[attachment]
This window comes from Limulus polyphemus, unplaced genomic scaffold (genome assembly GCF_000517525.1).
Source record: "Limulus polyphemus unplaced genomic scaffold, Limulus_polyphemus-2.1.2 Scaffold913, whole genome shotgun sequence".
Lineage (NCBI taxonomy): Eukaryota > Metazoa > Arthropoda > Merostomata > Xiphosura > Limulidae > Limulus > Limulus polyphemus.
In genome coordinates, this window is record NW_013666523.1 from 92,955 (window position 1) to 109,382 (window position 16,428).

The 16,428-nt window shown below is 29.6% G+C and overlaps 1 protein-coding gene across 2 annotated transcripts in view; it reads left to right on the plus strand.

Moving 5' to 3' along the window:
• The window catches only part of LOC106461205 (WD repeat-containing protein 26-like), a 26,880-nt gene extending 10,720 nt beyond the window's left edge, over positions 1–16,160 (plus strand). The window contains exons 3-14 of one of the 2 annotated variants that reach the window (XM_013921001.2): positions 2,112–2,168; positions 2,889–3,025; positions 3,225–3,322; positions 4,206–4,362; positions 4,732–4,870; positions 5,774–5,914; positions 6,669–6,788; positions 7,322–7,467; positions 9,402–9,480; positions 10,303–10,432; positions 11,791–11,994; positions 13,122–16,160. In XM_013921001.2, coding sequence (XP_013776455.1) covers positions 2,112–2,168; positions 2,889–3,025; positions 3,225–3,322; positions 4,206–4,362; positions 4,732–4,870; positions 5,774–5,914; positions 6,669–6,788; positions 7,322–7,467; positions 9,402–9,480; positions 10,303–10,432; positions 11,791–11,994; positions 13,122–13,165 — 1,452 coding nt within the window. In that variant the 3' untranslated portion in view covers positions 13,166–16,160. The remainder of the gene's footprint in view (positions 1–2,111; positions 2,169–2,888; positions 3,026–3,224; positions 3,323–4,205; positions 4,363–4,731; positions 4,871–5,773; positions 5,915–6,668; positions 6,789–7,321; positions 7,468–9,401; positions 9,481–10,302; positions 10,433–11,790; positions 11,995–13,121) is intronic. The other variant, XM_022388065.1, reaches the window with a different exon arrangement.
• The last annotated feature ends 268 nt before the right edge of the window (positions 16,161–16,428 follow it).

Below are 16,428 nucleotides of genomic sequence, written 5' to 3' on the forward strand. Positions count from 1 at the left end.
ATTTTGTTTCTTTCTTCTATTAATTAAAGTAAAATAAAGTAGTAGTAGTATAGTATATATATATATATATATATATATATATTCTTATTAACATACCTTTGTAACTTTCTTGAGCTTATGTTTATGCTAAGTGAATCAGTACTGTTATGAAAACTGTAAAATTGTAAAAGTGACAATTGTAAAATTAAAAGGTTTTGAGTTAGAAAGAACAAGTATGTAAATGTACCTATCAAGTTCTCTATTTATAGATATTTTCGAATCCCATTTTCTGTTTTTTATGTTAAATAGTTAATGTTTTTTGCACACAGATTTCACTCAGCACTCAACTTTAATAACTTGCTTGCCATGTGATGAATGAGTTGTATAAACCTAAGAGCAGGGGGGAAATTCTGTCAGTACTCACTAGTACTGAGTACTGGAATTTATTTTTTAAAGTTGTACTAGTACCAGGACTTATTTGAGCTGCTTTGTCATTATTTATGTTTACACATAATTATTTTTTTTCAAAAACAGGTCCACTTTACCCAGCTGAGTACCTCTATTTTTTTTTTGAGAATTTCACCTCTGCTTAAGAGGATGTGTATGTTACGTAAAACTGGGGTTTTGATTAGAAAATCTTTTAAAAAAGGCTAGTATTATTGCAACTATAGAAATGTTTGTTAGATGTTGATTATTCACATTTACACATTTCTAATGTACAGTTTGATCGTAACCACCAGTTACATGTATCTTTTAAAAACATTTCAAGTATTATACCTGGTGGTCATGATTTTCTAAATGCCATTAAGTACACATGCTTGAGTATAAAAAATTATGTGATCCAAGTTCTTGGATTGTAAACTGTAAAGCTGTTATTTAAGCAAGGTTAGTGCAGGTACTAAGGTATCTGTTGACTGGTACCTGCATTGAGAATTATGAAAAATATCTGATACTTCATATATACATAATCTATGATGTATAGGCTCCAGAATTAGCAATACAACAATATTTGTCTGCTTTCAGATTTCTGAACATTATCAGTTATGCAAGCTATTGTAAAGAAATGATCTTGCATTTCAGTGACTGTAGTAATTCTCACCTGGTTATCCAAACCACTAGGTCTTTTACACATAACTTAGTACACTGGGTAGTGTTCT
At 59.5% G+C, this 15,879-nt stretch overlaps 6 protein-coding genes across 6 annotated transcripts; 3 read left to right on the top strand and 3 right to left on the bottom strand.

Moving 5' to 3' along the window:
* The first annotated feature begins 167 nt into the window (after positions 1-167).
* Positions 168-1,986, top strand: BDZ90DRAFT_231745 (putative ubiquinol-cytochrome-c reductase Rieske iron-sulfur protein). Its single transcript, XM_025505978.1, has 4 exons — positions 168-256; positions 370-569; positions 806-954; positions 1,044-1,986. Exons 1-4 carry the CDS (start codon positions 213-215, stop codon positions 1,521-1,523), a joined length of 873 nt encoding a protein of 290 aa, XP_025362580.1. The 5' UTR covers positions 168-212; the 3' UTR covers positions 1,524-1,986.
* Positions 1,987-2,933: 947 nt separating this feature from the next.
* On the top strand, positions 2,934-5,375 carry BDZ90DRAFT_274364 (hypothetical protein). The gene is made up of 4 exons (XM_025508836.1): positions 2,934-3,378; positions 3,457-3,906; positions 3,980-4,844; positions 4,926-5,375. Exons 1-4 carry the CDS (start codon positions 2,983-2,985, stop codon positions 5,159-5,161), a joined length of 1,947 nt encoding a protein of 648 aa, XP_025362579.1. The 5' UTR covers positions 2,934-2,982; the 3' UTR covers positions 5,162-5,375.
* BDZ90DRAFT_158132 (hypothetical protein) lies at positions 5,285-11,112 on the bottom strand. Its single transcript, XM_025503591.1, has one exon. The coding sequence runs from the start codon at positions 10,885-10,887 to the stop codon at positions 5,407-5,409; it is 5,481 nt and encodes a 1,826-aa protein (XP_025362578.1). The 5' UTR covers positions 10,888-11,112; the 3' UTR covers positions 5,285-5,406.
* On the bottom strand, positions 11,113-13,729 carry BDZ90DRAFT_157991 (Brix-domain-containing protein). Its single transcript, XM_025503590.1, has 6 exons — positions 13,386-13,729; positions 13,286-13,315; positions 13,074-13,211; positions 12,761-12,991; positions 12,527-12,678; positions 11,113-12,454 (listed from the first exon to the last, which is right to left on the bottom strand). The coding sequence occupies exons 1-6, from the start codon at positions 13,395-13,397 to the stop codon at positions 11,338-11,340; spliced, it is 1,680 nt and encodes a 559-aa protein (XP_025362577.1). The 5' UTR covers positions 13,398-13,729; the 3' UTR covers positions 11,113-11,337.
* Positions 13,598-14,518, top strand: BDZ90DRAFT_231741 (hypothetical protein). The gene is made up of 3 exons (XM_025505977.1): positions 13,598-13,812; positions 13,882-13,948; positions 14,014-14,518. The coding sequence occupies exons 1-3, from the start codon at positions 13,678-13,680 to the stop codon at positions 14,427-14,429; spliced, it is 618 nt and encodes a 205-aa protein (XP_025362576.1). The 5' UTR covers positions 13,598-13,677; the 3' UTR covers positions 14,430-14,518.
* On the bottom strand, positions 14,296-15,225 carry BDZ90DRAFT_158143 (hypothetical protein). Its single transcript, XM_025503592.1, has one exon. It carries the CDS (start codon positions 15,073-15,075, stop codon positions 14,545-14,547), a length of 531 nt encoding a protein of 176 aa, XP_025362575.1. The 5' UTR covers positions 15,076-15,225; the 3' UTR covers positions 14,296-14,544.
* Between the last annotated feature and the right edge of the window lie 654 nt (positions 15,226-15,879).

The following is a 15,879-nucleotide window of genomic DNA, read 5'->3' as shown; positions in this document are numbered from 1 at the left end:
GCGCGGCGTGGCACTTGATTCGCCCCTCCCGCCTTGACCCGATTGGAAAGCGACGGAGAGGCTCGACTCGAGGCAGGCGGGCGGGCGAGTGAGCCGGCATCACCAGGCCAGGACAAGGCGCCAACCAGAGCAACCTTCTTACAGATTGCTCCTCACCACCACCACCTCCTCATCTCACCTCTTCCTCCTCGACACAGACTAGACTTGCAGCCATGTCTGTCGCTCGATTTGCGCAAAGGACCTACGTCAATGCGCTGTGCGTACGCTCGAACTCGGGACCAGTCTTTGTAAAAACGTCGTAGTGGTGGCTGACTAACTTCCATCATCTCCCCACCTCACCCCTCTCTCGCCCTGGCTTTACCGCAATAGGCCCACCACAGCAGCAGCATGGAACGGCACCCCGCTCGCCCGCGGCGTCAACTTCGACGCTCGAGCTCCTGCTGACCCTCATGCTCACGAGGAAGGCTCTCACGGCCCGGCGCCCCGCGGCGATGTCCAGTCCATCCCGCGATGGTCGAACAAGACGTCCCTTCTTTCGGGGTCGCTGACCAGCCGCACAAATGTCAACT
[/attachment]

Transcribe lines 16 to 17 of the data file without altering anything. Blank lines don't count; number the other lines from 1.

* On the top strand, positions 2,934-5,375 carry BDZ90DRAFT_274364 (hypothetical protein). The gene is made up of 4 exons (XM_025508836.1): positions 2,934-3,378; positions 3,457-3,906; positions 3,980-4,844; positions 4,926-5,375. Exons 1-4 carry the CDS (start codon positions 2,983-2,985, stop codon positions 5,159-5,161), a joined length of 1,947 nt encoding a protein of 648 aa, XP_025362579.1. The 5' UTR covers positions 2,934-2,982; the 3' UTR covers positions 5,162-5,375.
* BDZ90DRAFT_158132 (hypothetical protein) lies at positions 5,285-11,112 on the bottom strand. Its single transcript, XM_025503591.1, has one exon. The coding sequence runs from the start codon at positions 10,885-10,887 to the stop codon at positions 5,407-5,409; it is 5,481 nt and encodes a 1,826-aa protein (XP_025362578.1). The 5' UTR covers positions 10,888-11,112; the 3' UTR covers positions 5,285-5,406.